[ExI] my view of education

William Flynn Wallace foozler83 at gmail.com
Sat Dec 15 00:40:12 UTC 2018

On Fri, Dec 14, 2018 at 6:21 PM Dan TheBookMan <danust2012 at gmail.com> wrote:

> On Dec 14, 2018, at 2:30 PM, William Flynn Wallace <foozler83 at gmail.com>
> wrote:
> dan wrote
> “I’d like to see evidence showing there because there’s much evidence to
> show people don’t generalize well. Maybe I’ve misread the work on this, but
> it seems like most people don’t go from example to example well — unless
> primed and prompted.”
> It varies a lot, mostly with IQ.  I have seen studies where mentally
> retarded Ss and normals work the same tasks and then are switched to a
> generalization task.  Most of the normals used the skills they learned on
> the previous task, but the MRs did not until prompted.  But I really am not
> aware of most research on this subject.
> The work I’ve seen shows average students not generalizing if not promoted
> or directed* in many cases — enough to undermine the argument that average
> people, say, being taught history will then go on and generalize to current
> policies or events.
> Now if students with IQ positively correlated with generalization, then
> it’s likely it’s not that the student is learning to generalize so much as
> they already are good generalizers... In other words, it’s at least
> possible that had they not been schooled that they might be as good or as
> bad at generalization.
>   I will generalize:  I think that if people did not generalize fairly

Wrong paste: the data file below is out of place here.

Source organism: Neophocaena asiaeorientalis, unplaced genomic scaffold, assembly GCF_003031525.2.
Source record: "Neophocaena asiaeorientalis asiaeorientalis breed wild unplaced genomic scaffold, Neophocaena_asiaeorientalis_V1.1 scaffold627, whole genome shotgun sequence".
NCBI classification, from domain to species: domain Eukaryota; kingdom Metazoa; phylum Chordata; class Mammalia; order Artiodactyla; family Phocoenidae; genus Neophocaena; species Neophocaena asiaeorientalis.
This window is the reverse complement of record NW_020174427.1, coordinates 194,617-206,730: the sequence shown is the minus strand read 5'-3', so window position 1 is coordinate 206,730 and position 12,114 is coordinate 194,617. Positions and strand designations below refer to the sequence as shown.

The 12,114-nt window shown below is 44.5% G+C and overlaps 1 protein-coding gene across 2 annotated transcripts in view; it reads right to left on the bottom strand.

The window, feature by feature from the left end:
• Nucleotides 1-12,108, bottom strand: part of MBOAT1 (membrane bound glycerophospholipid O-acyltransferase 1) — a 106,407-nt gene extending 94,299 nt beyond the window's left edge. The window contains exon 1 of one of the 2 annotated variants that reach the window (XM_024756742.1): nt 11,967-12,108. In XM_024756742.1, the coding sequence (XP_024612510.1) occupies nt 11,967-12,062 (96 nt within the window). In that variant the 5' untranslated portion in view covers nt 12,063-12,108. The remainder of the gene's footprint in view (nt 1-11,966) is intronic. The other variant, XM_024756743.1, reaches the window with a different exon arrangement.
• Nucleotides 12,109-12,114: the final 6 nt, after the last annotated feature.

> readily the species would not have lasted nearly this.  Few things in the
> world present themselves as identical to what was experienced before.
> Given the data, I think it’s wrong to think every last human is great at
> generalization. Here you are setting up a straw man and knocking him
> down.  I would never make such a statement about any human characteristic.  Instead,
> a better theory here might be there’s a bell curve but since humans do seem
> really good at imitation that all that’s necessary for a social species to
> survive is a few outliers perform successful generalizations that imitators
> can then follow. Or failing that that those worse at generalizing (who
> might still not be terrrible overall) can specialize in areas that don’t
> require heavy generalization.
> And in fact most work doesn’t require much generalization. One can stick
> in a very narrow domain — hunting large game, fishing, growing wheat,
> fixing truck engines, coding apps on mobile phones — and not have to worry
> about other domains or about generalized knowledge overall. Your argument
> would work What argument is that? if humans were asocial or operated only
> in tiny groups yet still needed to generalize. (In fact, the smaller the
> human group, generally, the fewer skill sets overall can be maintained to
> any degree. A really tiny society tends to lose the skill sets because it
> can no longer retain the knowledge base, including tacit knowledge. I’m
> thinking here especially of preliterate societies.)
> Regards,
> Dan
>    Sample my Kindle books at:
> http://author.to/DanUst
> * If they’re promoted or directed then it’s not really raw generalization
> happening, but following instructions. No - they are not told what to do,
> but prompted to remember doing some other task. And most of the evidence
> with education seems to show students learning to get the grade or diploma,
> then promptly forgetting what they learned — that is, not generalizing.Forgetting
> something and generalizing something are different things. There are
> exceptions, but the exceptions are usually people who go into academia,
> which is a tiny minority of students.
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